Architect: Architectural Resources Group
Project: Lodge at the Presidio
On the grounds of San Francisco’s Presidio, a 1,500-acre national park on a former military post, are five identical circa-1900 red-brick barracks that stand like soldiers at reveille.
Four of the five have been converted to commercial uses that reinvigorate the Presidio National Historic Landmark District, which contains more than 800 contributing buildings.
One houses the Disney Family Museum. One holds the offices of the Presidio Trust, the federal agency that runs the park. One features a Spanish-influenced restaurant. One has undergone building envelope improvements, but its program hasn’t yet been determined.
And the fifth one has just been converted to a hotel called the Lodge at the Presidio. Designed by Architectural Resources Group, a San Francisco-based firm that has won more than 150 awards since its founding in 1980, the new hotel celebrates the building’s history and national park setting with a contemporary flair.
“It’s an interesting site because there’s one building prototype used in five different ways,” says Deborah J. Cooper, AIA, LEED BD+C, principal in charge, Architectural Resources Group.
Architectural Resources Group has a long history with the Presidio Trust: For nearly four decades the firm has worked on a variety of park projects, including another hotel created from a historic bachelor officers’ quarters.
When designing the Lodge at the Presidio, the team at the Architectural Resources Group, which included Project Architect Sarah Satterwhite, looked to the barracks’ military history for design cues.
“Our theme was ‘at ease,’ which is a military term, and also a very welcoming term for a hotel guest,” Cooper says.
The Colonial Revival building, which had been vacant since the mid-1980s, had been subdivided when it was being used as offices by the Federal Emergency Management Agency.
“As an army building, it was functionally oriented,” she says. “And it has a simple architectural aesthetic. It was in fair condition, and its historic bones remained; FEMA had only added another layer.”
Architectural Resources Group divided the barracks, which is 43,038 gross feet, into 42 rooms, ranging from 250 to 550 square feet.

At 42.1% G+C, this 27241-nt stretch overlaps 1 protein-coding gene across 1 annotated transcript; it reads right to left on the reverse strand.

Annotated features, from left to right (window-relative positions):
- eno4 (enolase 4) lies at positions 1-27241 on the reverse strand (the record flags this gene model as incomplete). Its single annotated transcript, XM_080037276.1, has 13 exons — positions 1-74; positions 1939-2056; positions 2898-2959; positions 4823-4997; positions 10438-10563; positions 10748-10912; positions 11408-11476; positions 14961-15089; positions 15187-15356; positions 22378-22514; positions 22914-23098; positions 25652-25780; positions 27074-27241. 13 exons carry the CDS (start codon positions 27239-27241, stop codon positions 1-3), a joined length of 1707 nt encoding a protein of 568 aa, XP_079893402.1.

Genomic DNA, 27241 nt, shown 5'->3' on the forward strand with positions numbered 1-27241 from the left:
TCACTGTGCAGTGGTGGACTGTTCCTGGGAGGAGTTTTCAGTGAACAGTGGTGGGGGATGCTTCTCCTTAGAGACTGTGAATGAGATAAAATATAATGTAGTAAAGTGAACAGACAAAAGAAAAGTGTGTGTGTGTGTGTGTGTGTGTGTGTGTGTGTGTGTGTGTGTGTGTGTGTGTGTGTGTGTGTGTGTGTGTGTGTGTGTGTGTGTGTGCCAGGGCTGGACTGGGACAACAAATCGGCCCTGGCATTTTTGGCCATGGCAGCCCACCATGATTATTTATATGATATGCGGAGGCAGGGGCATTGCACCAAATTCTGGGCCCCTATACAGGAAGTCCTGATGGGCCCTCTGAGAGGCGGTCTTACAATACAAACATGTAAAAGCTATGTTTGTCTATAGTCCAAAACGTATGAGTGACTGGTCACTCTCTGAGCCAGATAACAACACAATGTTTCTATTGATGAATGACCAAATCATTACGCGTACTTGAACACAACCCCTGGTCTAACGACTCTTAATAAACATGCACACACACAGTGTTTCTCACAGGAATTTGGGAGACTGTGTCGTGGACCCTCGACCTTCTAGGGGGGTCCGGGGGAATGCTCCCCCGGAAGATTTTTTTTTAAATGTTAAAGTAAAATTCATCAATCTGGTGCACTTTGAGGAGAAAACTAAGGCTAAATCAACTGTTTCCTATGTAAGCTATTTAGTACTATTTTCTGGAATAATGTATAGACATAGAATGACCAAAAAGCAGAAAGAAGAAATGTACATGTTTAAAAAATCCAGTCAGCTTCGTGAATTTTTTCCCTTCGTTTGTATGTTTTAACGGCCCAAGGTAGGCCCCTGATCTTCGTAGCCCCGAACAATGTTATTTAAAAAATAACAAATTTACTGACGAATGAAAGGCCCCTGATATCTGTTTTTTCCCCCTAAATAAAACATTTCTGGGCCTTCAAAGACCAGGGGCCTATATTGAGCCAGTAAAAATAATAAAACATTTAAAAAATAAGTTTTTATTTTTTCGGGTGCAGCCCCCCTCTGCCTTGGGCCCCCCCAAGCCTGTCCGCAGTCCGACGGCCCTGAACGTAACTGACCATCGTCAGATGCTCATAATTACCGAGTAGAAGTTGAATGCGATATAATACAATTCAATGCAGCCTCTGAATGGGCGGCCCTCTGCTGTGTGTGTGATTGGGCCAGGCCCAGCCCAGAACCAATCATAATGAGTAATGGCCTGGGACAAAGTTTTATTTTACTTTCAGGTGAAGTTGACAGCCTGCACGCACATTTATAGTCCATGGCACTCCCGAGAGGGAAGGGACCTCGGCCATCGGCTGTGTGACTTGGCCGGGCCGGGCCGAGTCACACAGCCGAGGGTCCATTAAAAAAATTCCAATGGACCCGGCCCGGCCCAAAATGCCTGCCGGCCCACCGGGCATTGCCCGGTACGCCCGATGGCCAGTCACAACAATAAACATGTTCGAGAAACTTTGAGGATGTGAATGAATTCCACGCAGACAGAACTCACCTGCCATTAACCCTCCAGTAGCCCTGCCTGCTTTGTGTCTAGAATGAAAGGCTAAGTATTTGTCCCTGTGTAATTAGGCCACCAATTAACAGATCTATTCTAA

“We designed them within the quadrants established by the masonry walls,” Cooper says. “Each is unique and shaped by the building. In the other Presidio hotel we designed, which had been officers’ apartments, we turned the original 650-square-foot apartments into suites. This time, the Presidio Trust wanted to offer more rooms in the 350-square-foot range, which is standard hotel size.”
Cooper says the biggest challenge was to strengthen the unreinforced stone and brick masonry building without removing the interior plaster and wall finishes.
Holmes Structures, the structural engineer, installed a combination of fiber reinforced polymer sheets and carbon fiber reinforced polymer sheets at the interior face of the brick walls and used performance-based engineering to create computer models to “test” their strength.
“We only had to install them in strategic locations,” Cooper says, adding that they were coated with epoxy. “And they are about a quarter of an inch thick so they had no impact on the location of the interior wall plane or on the door and window jambs and trim.”
To preserve the integrity of the historic hipped roofs, the team installed the mechanical systems on the low-slope two-story historic stair tower roofs and concealed them behind louvered screen walls that are visible only from the courtyard and are painted to match the red of the bricks and roof.
The building, which has applied for LEED Gold status, includes a subsurface infiltration system that retains stormwater runoff from the roof and captures contaminants that otherwise would flow into San Francisco Bay.
The historic front and back porches were altered to make them wheelchair-accessible. “We created ramps that slope so gradually they almost disappear, and modified the guardrails to make them code compliant,” Cooper says.
The team also emphasized the former barracks’ history and setting through the use of color. “Blue is the color of military uniforms,” Cooper says. “And it’s also the color of San Francisco Bay, which surrounds the site.”
She added that the hotel’s textiles have geometric patterns that reference the stipes in military uniforms and the shapes of military medals.
Murals featuring photos of the park’s coastline and forests tie everything together thematically.
“Structurally, mechanically, architecturally, and artistically, it’s a well-integrated project,” Cooper says.
STRUCTURAL ENGINEER Holmes Structures
INTERIOR DESIGNER Laura Cook Interiors
LANDSCAPE ARCHITECT Stephen Wheeler Landscape Architects